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Thread: Case Studies??

  1. #1
    Cyburbian jmf's avatar
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    Case Studies??

    I am working on a plan review process for a small town (pop. 3800). My planning committee has asked me to find some well-planned communities which could be used as models.

    Any Suggestions?

    A bit of information about the town:

    There are a lot of older buildings in the downtown although many are in hard shape and some are vacant.

    In the residential areas there are many great Victorian era homes some of which have been converted to apratments (some of them are nice others well...)

    The Town has water frontage on a river/lake.

    The Town is near a major highway and there is struggle between development 'downtown' and highway linked development.

    The town is a service centre for the surrounding municipality, about 14,000 people.

    In a recent survey, residents liked the small town atmosphere but felt that the town could tidied up.

    The entrances to the town are uninviting and are tending towards ribbon development.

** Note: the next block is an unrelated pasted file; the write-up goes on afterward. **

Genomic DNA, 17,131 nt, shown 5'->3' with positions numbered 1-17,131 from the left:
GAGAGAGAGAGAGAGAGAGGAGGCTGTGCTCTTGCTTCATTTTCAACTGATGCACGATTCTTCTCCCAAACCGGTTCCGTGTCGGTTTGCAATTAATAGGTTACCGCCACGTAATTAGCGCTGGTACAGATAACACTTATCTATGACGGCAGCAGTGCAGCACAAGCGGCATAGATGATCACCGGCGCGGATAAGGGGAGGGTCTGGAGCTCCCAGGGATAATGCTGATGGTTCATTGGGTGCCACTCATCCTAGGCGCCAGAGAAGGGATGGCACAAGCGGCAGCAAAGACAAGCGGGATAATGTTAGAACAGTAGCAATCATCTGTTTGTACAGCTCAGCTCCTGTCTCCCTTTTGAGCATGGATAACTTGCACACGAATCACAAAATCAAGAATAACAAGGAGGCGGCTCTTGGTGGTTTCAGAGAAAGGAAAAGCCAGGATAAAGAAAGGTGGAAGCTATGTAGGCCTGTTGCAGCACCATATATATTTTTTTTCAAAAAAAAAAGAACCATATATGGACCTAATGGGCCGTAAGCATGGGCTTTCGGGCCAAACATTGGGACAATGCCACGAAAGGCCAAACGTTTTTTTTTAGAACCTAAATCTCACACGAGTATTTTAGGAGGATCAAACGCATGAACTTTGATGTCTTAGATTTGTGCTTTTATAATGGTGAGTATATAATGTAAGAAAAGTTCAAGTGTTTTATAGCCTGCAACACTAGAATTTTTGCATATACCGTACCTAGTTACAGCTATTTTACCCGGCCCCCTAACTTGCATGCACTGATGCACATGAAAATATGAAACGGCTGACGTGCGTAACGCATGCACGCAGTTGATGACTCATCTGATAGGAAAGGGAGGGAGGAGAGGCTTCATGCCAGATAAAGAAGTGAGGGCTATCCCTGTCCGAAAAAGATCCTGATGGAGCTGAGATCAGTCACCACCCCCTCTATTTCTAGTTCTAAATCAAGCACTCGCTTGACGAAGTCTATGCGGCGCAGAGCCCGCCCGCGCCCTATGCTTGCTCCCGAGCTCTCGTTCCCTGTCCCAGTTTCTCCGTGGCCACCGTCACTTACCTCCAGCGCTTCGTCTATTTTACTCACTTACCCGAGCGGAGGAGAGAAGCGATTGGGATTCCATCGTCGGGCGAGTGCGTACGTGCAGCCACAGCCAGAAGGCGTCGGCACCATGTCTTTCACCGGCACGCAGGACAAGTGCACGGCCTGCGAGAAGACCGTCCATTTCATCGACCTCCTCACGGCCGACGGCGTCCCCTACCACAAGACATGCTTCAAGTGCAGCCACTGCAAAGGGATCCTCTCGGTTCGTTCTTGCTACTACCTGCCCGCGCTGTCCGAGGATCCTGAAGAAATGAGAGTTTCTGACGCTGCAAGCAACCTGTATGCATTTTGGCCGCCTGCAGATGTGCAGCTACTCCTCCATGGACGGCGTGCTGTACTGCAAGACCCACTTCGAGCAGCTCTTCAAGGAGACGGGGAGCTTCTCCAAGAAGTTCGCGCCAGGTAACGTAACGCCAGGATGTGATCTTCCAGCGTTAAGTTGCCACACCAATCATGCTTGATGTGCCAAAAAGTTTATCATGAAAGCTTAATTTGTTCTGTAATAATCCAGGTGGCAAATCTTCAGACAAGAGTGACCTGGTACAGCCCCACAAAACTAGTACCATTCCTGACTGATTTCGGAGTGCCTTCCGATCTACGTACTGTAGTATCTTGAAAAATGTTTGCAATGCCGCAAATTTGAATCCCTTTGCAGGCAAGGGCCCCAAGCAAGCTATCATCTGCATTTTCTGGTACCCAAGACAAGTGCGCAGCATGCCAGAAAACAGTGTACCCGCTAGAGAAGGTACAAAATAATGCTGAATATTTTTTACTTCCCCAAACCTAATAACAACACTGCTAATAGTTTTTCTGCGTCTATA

Last edited by jmf; 19 Feb 2003 at 2:07 PM.

  2. #2

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    "Well-planned" is a big order! But I can give you a list of some US communities that are at least somewhat similar.

    The town you are describing sounds very like Polson, Montana, although I would guess that you may have a nicer housing stock to begin with and Polson's service area is not as populous. I prepared a master plan and a new development code for Polson several years ago and have not kept track of implementation, although given the nature of the community, I doubt they have been more than so successful. You could try talking to the Lake County, MT planning department for a current status report. IF you want a copy of the old Polson plan -- they should have updated by now -- I can probably find one around here somewhere.

    Another lakeshore community of roughly comparable size is Sandpoint, Idaho. It is a strange little community, a combination of ex-hippies and neo-nazi militia and regular folk I haven't passed through for years, but it is definitely similar to the town you are describing and there has been some interesting private sector revitalization work (a mall built on an old bridge). Cascade and McCall are other small Idaho lakeshore communities, but not as similar to what you describe.

    I don't know as much about it, but at least on the surface, Chelan, Washington would also be similar. Since it is in a state with mandatory growth management planning, you might find it to be an interesting case to look at. The same applies to Florence, Oregon. Florence is a rather reluctant participant in Oregon's statewide planning program, but they have done a lot with downtown, which is on the estuary, and their strip development is better regulated than most due to state requirements.